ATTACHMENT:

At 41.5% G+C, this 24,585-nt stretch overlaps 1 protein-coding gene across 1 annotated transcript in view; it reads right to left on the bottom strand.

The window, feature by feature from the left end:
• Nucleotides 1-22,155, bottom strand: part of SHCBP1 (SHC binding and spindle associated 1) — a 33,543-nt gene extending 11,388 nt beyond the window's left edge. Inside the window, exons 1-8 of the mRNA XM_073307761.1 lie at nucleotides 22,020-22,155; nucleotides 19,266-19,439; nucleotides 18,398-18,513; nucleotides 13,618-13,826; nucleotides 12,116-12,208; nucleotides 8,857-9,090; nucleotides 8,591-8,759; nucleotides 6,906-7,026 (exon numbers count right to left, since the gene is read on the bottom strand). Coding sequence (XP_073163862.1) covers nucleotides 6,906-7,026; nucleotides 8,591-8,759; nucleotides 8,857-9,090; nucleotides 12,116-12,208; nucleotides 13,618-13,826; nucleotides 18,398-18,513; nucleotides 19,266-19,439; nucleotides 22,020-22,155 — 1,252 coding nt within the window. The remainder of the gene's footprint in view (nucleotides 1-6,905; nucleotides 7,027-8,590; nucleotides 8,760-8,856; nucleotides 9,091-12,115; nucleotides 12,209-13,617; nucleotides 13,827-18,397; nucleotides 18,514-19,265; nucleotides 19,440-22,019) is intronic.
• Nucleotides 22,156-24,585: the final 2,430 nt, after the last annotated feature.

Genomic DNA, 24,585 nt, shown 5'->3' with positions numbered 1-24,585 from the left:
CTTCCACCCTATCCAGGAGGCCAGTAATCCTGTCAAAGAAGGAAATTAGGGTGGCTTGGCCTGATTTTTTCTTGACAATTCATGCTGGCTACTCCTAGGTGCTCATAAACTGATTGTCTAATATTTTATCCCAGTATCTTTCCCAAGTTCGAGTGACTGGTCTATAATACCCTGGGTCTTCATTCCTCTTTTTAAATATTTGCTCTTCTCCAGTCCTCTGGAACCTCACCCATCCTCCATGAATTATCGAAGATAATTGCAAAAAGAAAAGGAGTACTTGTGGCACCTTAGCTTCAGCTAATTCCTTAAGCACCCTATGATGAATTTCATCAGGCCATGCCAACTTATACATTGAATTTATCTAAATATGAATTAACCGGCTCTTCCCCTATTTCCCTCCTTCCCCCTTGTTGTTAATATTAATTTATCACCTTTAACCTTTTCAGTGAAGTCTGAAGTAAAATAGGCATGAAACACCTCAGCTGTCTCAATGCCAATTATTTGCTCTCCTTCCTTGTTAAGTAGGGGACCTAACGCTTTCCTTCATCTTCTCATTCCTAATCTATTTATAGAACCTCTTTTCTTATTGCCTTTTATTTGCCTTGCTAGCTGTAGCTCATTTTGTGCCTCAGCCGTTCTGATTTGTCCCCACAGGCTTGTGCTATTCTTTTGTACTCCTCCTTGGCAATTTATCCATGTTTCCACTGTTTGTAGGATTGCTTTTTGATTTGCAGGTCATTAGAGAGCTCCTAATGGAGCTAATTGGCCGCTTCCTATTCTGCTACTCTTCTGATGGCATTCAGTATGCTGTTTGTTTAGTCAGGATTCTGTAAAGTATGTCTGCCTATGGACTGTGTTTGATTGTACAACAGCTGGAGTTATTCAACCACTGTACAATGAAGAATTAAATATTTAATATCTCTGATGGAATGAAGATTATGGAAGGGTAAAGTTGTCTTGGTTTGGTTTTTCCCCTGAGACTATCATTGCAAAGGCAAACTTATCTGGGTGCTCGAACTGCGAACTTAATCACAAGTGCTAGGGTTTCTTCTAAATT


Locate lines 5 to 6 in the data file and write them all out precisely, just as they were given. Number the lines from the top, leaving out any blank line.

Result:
Genomic DNA, 24,585 nt, shown 5'->3' with positions numbered 1-24,585 from the left:
CTTCCACCCTATCCAGGAGGCCAGTAATCCTGTCAAAGAAGGAAATTAGGGTGGCTTGGCCTGATTTTTTCTTGACAATTCATGCTGGCTACTCCTAGGTGCTCATAAACTGATTGTCTAATATTTTATCCCAGTATCTTTCCCAAGTTCGAGTGACTGGTCTATAATACCCTGGGTCTTCATTCCTCTTTTTAAATATTTGCTCTTCTCCAGTCCTCTGGAACCTCACCCATCCTCCATGAATTATCGAAGATAATTGCAAAAAGAAAAGGAGTACTTGTGGCACCTTAGCTTCAGCTAATTCCTTAAGCACCCTATGATGAATTTCATCAGGCCATGCCAACTTATACATTGAATTTATCTAAATATGAATTAACCGGCTCTTCCCCTATTTCCCTCCTTCCCCCTTGTTGTTAATATTAATTTATCACCTTTAACCTTTTCAGTGAAGTCTGAAGTAAAATAGGCATGAAACACCTCAGCTGTCTCAATGCCAATTATTTGCTCTCCTTCCTTGTTAAGTAGGGGACCTAACGCTTTCCTTCATCTTCTCATTCCTAATCTATTTATAGAACCTCTTTTCTTATTGCCTTTTATTTGCCTTGCTAGCTGTAGCTCATTTTGTGCCTCAGCCGTTCTGATTTGTCCCCACAGGCTTGTGCTATTCTTTTGTACTCCTCCTTGGCAATTTATCCATGTTTCCACTGTTTGTAGGATTGCTTTTTGATTTGCAGGTCATTAGAGAGCTCCTAATGGAGCTAATTGGCCGCTTCCTATTCTGCTACTCTTCTGATGGCATTCAGTATGCTGTTTGTTTAGTCAGGATTCTGTAAAGTATGTCTGCCTATGGACTGTGTTTGATTGTACAACAGCTGGAGTTATTCAACCACTGTACAATGAAGAATTAAATATTTAATATCTCTGATGGAATGAAGATTATGGAAGGGTAAAGTTGTCTTGGTTTGGTTTTTCCCCTGAGACTATCATTGCAAAGGCAAACTTATCTGGGTGCTCGAACTGCGAACTTAATCACAAGTGCTAGGGTTTCTTCTAAATT